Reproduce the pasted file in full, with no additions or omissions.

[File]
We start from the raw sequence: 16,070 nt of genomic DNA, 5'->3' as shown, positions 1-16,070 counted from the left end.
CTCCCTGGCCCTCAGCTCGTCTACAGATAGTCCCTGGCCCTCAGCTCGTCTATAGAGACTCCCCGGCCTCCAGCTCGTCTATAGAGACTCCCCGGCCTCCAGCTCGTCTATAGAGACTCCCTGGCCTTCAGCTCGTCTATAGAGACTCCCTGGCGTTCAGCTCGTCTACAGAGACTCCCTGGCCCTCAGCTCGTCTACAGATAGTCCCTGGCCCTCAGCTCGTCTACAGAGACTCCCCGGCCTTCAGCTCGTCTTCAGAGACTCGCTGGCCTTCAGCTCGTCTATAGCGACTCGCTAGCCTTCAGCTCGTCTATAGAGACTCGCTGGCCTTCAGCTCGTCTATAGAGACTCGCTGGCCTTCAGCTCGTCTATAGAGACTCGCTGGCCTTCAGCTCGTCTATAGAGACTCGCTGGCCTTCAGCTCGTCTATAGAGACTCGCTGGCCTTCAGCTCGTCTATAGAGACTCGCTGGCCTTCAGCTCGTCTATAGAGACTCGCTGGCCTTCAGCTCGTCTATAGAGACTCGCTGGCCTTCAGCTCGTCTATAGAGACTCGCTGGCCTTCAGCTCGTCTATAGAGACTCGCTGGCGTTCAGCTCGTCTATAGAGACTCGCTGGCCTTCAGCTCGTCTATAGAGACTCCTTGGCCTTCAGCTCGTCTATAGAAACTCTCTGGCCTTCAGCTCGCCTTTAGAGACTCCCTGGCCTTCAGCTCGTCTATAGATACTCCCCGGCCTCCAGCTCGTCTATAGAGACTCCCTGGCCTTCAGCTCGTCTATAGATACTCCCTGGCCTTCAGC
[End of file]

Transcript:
We start from the raw sequence: 16,070 nt of genomic DNA, 5'->3' as shown, positions 1-16,070 counted from the left end.
CTCCCTGGCCCTCAGCTCGTCTACAGATAGTCCCTGGCCCTCAGCTCGTCTATAGAGACTCCCCGGCCTCCAGCTCGTCTATAGAGACTCCCCGGCCTCCAGCTCGTCTATAGAGACTCCCTGGCCTTCAGCTCGTCTATAGAGACTCCCTGGCGTTCAGCTCGTCTACAGAGACTCCCTGGCCCTCAGCTCGTCTACAGATAGTCCCTGGCCCTCAGCTCGTCTACAGAGACTCCCCGGCCTTCAGCTCGTCTTCAGAGACTCGCTGGCCTTCAGCTCGTCTATAGCGACTCGCTAGCCTTCAGCTCGTCTATAGAGACTCGCTGGCCTTCAGCTCGTCTATAGAGACTCGCTGGCCTTCAGCTCGTCTATAGAGACTCGCTGGCCTTCAGCTCGTCTATAGAGACTCGCTGGCCTTCAGCTCGTCTATAGAGACTCGCTGGCCTTCAGCTCGTCTATAGAGACTCGCTGGCCTTCAGCTCGTCTATAGAGACTCGCTGGCCTTCAGCTCGTCTATAGAGACTCGCTGGCCTTCAGCTCGTCTATAGAGACTCGCTGGCCTTCAGCTCGTCTATAGAGACTCGCTGGCGTTCAGCTCGTCTATAGAGACTCGCTGGCCTTCAGCTCGTCTATAGAGACTCCTTGGCCTTCAGCTCGTCTATAGAAACTCTCTGGCCTTCAGCTCGCCTTTAGAGACTCCCTGGCCTTCAGCTCGTCTATAGATACTCCCCGGCCTCCAGCTCGTCTATAGAGACTCCCTGGCCTTCAGCTCGTCTATAGATACTCCCTGGCCTTCAGC